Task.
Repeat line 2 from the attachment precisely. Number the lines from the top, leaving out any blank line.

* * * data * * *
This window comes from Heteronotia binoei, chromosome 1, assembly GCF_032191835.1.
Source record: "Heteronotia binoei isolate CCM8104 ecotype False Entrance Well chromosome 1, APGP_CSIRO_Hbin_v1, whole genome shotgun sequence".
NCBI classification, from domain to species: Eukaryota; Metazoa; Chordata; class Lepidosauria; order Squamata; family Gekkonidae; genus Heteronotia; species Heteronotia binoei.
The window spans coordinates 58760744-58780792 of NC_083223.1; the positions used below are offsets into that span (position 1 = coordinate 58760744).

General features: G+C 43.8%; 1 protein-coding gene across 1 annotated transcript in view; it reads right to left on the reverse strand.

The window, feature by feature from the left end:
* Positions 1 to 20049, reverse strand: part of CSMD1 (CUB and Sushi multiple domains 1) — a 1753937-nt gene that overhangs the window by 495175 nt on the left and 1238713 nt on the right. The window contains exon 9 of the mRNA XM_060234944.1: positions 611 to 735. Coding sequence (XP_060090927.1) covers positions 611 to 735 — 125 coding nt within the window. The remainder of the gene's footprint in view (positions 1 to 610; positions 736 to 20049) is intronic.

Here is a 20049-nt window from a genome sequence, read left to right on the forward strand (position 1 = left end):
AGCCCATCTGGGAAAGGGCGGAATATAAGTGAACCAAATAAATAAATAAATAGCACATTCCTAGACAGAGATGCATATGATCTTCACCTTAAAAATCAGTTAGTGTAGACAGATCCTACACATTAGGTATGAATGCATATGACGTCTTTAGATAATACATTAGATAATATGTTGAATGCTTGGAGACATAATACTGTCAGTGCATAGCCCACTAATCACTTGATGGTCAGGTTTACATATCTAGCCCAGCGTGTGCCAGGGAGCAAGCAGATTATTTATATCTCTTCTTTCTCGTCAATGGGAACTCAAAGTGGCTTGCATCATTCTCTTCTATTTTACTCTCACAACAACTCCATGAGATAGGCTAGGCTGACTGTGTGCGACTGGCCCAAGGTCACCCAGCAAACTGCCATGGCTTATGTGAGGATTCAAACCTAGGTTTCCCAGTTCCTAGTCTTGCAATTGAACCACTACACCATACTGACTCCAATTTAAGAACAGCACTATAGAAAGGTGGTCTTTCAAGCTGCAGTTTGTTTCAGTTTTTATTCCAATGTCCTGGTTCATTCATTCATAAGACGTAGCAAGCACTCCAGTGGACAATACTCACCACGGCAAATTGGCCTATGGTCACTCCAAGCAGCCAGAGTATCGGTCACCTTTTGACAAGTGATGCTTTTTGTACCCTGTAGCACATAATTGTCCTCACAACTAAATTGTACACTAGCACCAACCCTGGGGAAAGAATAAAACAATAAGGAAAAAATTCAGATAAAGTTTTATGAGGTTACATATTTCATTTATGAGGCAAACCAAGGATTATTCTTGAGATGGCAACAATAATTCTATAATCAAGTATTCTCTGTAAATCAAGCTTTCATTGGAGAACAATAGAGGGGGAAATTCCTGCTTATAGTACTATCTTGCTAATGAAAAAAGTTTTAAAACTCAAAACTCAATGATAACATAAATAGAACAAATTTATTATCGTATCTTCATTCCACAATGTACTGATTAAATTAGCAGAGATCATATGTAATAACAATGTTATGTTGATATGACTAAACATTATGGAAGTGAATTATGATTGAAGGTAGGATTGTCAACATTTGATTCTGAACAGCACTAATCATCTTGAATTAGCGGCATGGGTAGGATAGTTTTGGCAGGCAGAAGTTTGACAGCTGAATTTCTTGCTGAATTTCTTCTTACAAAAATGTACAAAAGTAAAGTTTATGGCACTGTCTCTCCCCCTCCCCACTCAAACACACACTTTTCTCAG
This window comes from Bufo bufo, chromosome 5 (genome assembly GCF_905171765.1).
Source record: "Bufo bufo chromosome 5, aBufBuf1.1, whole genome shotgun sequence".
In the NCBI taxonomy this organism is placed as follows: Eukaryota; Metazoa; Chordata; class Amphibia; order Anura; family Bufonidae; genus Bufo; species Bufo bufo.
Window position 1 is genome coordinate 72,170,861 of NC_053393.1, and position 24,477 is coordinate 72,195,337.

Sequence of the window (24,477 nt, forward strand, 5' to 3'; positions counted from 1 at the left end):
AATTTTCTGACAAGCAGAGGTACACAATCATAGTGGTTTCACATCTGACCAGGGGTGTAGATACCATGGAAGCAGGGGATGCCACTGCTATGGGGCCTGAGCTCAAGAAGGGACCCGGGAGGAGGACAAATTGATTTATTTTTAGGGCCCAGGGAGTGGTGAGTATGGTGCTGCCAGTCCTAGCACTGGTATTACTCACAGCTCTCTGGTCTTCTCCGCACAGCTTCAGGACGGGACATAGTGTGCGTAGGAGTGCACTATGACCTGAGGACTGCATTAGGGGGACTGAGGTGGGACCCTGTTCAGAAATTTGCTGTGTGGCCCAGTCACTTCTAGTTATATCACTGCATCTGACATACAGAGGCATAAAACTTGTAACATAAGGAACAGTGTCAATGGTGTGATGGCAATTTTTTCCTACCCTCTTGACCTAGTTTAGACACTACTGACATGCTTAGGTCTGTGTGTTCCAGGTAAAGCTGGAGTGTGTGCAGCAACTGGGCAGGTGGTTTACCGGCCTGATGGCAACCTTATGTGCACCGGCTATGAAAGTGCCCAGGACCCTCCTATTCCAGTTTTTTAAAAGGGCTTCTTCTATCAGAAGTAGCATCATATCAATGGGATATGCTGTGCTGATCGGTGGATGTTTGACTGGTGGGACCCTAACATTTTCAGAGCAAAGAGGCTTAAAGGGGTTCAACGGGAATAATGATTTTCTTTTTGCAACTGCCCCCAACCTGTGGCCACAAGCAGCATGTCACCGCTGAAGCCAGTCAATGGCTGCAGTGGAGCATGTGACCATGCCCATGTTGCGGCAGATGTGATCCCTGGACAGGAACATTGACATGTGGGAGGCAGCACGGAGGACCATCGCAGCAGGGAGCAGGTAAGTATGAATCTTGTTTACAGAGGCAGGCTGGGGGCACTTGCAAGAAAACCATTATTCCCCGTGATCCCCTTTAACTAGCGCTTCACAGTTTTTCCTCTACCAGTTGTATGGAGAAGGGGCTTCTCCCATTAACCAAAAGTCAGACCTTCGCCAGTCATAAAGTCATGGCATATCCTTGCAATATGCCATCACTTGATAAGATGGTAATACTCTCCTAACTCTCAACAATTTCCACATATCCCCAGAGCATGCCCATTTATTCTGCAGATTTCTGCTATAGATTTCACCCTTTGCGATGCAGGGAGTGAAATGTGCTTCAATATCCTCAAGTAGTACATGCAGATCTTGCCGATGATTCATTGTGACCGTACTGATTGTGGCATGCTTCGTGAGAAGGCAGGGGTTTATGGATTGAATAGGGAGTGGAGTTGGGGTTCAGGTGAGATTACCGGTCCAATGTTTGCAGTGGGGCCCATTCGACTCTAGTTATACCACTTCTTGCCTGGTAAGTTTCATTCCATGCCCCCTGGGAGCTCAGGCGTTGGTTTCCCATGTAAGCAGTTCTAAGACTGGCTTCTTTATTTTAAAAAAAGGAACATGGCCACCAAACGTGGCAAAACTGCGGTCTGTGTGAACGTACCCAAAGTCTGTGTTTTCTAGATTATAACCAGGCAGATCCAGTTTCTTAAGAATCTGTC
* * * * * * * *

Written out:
Source record: "Heteronotia binoei isolate CCM8104 ecotype False Entrance Well chromosome 1, APGP_CSIRO_Hbin_v1, whole genome shotgun sequence".